Making Sense of the Ukraine Crisis, Part 3 (of many): The Need for Security

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In Russia, we do not have the choice between dictatorship and freedom, but between dictatorship and chaos.

– Professor Nikolai Borisov, Moscow State University

The minds of nations can often be summarized in symbols. In America, we have the Statue of Liberty and the English nation has Big Ben. In Russia there is St. Basil’s cathedral towering over Red Square in the heart of Moscow, standing as a symbol of the imperial grandeur of the nation.

The cathedral is an unusual structure without precedent. Most Christian churches have an orderly structure while St. Basil’s is a blend of seven oriental domes that give the structure the appearance of flames reaching upward towards the sky. The cathedral was built under the orders of Russia’s first Tsar to commemorate the victory over the Khanate of Kazan in the sixteenth century. As such, its stylings celebrate the incorporation of the Tatar people- the people of the Khanate of Kazan that had ruled them for centuries- into Russia and marks the beginning of an empire. But what is key as it relates to the current crisis in Ukraine is that at a deeper level it serves as a symbol highlighting the core desire of the Russia nation behind its drive to create and sustain the largest contiguous land empire in human history.

“Terrible” is a really poor and unfortunate English translation for “Грозный” (Grozny). For Ivan IV, the grandson of Vasiliy III and popular owner of this moniker, the term Грозный may better be understood as “formidable” or “fearsome”. This controversial ruler spent most of his young life in paranoia hiding in the palace from the boyars (Russian nobles) who had poisoned his mother in order to exert their own power over the throne. However, during his coronation at age 16 he embraced a new official title that changed the course of his own fortune and the destiny of Russia. Claiming direct lineage from the rulers of the Kievan Rus, Ivan declared himself “Tsar” (a.k.a. – “Caesar”) of all of the Russian people. With this title, Ivan places the ruler of Moscow as categorically superior to the other nobles (his ancestors were simply “Grand Dukes”) and that the authority is derived from the Kievan Rus and extends to all Russian peoples.

Ivan quickly consolidated his power through a reign of terror that began with his own Russian people. The new Tsar captured and killed his rivals without restraint- truly “Грозный”. Once his internal position was secured by eliminating the Russians who had threatened his safety as a child, it was time to subdue those outside of Russia that similarly threatened his security.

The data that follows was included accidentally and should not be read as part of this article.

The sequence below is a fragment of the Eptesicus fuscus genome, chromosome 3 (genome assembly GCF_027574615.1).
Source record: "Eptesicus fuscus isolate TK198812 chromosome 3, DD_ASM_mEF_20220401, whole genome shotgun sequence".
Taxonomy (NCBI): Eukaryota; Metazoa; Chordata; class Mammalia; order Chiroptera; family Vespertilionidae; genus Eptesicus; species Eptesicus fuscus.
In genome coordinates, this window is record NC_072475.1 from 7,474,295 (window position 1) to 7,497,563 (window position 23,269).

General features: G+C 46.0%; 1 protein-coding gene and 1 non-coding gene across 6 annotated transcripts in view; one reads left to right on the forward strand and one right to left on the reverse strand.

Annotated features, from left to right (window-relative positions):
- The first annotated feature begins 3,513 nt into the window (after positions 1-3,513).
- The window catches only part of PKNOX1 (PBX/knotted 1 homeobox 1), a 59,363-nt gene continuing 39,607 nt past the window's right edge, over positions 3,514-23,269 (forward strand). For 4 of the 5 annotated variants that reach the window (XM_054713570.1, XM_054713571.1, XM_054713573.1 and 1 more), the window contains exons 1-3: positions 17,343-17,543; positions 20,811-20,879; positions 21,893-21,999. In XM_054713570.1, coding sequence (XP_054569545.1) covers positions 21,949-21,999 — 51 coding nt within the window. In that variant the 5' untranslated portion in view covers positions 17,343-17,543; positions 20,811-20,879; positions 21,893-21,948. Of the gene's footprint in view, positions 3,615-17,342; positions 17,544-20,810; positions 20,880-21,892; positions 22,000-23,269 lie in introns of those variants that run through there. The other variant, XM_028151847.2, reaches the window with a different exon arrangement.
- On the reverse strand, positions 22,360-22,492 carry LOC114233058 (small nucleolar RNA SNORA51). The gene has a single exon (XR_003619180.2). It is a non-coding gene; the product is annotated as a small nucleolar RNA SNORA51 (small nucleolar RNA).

Throughout Ivan’s youth the Tatar armies of the Kazan Khanate terrorized Russian territory creating a constant threat to the fledgling nation’s sovereignty. In 1551, Ivan IV set out to end this threat permanently by going on the offensive. Just like the boyars, the only way to ensure safety is to eliminate threats. Kazan fell to the Tsar’s armies in 1552 and Ivan built St. Basil’s in Moscow to celebrate the victory. This marks the beginning of over three centuries of Russian expansion in every direction across the world’s largest continent. Some even say that the rate of Russian expansion and colonization during this time even surpassed that of the English Empire.

At every step along the way, Russian rulers have extended their reach in order to guarantee the protection of the core- Moscow. The greatest test of this hypothesis came at Borodino in 1812 when Napoleon’s Grande Armée defeated the Tsar’s forces and occupied Moscow. The Russian army eventually triumphed through attrition and control of the country-side, but the lesson to those who ruled Russia was obvious. The Russian Empire had reached its natural limits in the East with the Pacific but controlling the borderlands of the West was crucial for its security. Since Borodino, Russia has sought to aggressively control its western frontier whether it is by partitioning Poland, alliances with Nazi Germany, or establishing satellite states through the Warsaw Pact of the 20th Century.

I believe that this longer view of Russian history provides understanding and even a measure of empathy behind the current Russian actions against Ukraine. Ivan spent his life consolidating power and control. Control brings safety for self and those under your domain and the only way for Russia to be safe is to control everything and everyone at the edge of its domain. But what about those that live on the edge of their domain? What about their freedom?